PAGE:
Translation of problematic mRNA sequences induces ribosome stalling, triggering quality-control events, including ribosome rescue and nascent polypeptide degradation. To define the timing and regulation of these processes, we developed a SunTag-based reporter to monitor translation of a problematic sequence (poly[A]) in real time on single mRNAs. Although poly(A)-containing mRNAs undergo continuous translation over the timescale of minutes to hours, ribosome load is increased by ∼3-fold compared to a control, reflecting long queues of ribosomes extending far upstream of the stall. We monitor the resolution of these queues in real time and find that ribosome rescue is very slow compared to both elongation and termination. Modulation of pause strength, collision frequency, and the collision sensor ZNF598 reveals how the dynamics of ribosome collisions and their recognition facilitate selective targeting for quality control. Our results establish that slow clearance of stalled ribosomes allows cells to distinguish between transient and deleterious stalls.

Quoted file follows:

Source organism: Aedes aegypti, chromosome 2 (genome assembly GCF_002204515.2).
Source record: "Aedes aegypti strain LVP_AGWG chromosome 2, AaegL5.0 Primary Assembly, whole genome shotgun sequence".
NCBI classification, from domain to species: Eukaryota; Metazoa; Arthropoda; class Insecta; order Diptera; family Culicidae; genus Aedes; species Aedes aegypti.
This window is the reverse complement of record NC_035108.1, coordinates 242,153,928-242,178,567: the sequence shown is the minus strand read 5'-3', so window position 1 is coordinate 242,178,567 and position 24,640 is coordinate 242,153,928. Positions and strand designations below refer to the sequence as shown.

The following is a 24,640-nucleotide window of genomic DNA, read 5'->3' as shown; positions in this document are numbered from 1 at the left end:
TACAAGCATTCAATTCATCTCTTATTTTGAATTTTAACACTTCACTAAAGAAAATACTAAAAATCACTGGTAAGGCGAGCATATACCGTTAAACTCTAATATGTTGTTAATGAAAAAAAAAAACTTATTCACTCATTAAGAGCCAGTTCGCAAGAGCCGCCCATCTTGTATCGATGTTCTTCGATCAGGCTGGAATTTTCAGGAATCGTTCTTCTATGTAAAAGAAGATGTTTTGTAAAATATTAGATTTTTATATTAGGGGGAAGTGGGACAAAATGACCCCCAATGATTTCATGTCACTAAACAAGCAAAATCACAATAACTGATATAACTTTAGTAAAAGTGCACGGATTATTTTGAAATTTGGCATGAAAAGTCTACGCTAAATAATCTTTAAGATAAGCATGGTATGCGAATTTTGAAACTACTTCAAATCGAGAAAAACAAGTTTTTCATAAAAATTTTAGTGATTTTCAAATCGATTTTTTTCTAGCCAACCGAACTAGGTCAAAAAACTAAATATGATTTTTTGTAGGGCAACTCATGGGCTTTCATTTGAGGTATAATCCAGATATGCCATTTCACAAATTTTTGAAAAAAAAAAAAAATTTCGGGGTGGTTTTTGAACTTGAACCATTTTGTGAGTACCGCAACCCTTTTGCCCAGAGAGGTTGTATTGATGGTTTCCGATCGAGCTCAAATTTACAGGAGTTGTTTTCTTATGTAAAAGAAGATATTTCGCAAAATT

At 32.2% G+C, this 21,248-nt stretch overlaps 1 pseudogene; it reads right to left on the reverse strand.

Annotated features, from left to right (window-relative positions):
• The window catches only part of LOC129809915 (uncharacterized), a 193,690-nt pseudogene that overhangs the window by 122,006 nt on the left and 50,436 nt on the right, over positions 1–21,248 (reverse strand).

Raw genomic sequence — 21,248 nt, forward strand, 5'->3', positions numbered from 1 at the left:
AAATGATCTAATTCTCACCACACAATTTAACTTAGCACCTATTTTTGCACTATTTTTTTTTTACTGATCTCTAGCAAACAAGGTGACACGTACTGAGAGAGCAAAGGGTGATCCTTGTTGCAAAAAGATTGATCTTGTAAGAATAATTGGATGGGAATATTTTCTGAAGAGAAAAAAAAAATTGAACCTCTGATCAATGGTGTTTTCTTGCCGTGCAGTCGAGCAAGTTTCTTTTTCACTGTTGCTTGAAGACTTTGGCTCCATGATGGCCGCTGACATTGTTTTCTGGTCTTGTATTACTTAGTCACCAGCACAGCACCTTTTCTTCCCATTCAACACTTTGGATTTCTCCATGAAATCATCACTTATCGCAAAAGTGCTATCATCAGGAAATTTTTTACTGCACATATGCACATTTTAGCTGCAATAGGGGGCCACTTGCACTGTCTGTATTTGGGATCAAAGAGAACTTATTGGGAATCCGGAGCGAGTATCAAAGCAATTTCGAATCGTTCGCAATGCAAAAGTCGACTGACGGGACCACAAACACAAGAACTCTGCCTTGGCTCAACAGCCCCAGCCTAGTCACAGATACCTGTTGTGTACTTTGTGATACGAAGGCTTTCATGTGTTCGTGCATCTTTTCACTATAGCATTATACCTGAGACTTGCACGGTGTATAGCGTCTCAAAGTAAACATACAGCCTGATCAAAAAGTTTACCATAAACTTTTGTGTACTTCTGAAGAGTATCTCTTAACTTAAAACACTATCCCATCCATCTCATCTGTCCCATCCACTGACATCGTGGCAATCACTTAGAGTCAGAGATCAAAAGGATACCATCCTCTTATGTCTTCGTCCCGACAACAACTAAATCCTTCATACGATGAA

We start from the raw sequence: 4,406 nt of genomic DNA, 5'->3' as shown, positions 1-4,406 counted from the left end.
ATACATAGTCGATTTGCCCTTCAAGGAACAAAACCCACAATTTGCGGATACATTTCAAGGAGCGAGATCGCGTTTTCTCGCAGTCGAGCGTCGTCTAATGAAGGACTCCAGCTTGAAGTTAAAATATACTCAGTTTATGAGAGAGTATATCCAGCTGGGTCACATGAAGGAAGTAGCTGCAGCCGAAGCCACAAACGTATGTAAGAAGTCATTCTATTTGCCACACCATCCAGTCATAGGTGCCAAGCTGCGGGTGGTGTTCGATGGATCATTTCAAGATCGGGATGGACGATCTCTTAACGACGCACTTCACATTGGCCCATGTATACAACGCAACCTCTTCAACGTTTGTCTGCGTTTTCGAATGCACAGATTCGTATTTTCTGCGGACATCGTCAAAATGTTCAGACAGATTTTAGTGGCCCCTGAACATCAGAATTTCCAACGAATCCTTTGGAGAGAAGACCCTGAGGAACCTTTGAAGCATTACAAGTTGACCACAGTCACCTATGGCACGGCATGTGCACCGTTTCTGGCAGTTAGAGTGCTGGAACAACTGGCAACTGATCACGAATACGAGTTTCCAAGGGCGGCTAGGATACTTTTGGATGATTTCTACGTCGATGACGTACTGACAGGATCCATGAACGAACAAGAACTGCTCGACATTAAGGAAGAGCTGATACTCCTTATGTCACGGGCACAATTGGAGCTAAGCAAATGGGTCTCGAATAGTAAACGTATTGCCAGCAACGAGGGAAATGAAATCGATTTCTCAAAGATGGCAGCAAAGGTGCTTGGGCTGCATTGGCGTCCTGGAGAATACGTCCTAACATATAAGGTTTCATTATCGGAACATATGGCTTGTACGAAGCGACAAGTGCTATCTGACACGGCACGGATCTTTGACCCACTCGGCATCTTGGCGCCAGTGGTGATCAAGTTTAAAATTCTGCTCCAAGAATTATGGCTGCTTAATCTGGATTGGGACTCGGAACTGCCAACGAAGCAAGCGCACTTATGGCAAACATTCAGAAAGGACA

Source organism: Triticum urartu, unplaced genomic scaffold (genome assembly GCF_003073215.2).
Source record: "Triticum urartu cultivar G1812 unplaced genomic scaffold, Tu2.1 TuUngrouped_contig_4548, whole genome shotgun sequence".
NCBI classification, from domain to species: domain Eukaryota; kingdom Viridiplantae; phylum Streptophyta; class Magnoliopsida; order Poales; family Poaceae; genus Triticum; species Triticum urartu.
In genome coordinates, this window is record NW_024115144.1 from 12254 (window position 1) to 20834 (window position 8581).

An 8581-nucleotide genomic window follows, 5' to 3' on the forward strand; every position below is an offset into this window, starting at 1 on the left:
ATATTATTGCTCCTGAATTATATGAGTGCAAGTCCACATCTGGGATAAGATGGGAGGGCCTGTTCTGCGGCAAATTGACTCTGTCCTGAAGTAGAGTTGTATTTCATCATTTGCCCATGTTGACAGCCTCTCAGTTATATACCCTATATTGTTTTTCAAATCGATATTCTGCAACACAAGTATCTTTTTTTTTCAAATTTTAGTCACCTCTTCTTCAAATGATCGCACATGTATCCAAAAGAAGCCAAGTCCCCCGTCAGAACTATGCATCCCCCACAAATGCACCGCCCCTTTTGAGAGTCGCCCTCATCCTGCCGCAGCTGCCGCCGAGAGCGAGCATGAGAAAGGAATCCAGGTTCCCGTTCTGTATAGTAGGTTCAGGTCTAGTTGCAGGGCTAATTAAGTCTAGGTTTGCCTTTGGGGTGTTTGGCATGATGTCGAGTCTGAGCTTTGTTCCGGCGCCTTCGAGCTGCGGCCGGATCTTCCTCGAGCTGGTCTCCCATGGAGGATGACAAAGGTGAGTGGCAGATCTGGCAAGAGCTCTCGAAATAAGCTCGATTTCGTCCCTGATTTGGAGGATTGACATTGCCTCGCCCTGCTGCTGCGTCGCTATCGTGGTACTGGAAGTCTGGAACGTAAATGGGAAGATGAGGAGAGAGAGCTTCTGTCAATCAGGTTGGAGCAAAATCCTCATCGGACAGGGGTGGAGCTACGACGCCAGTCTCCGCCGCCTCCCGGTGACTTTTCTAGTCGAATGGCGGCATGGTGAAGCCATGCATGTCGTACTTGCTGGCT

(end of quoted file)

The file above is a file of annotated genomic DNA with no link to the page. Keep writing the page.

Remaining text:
Keywords: SunTag; imaging; mRNA; protein synthesis; quality control; ribosome; single-molecule; translation.
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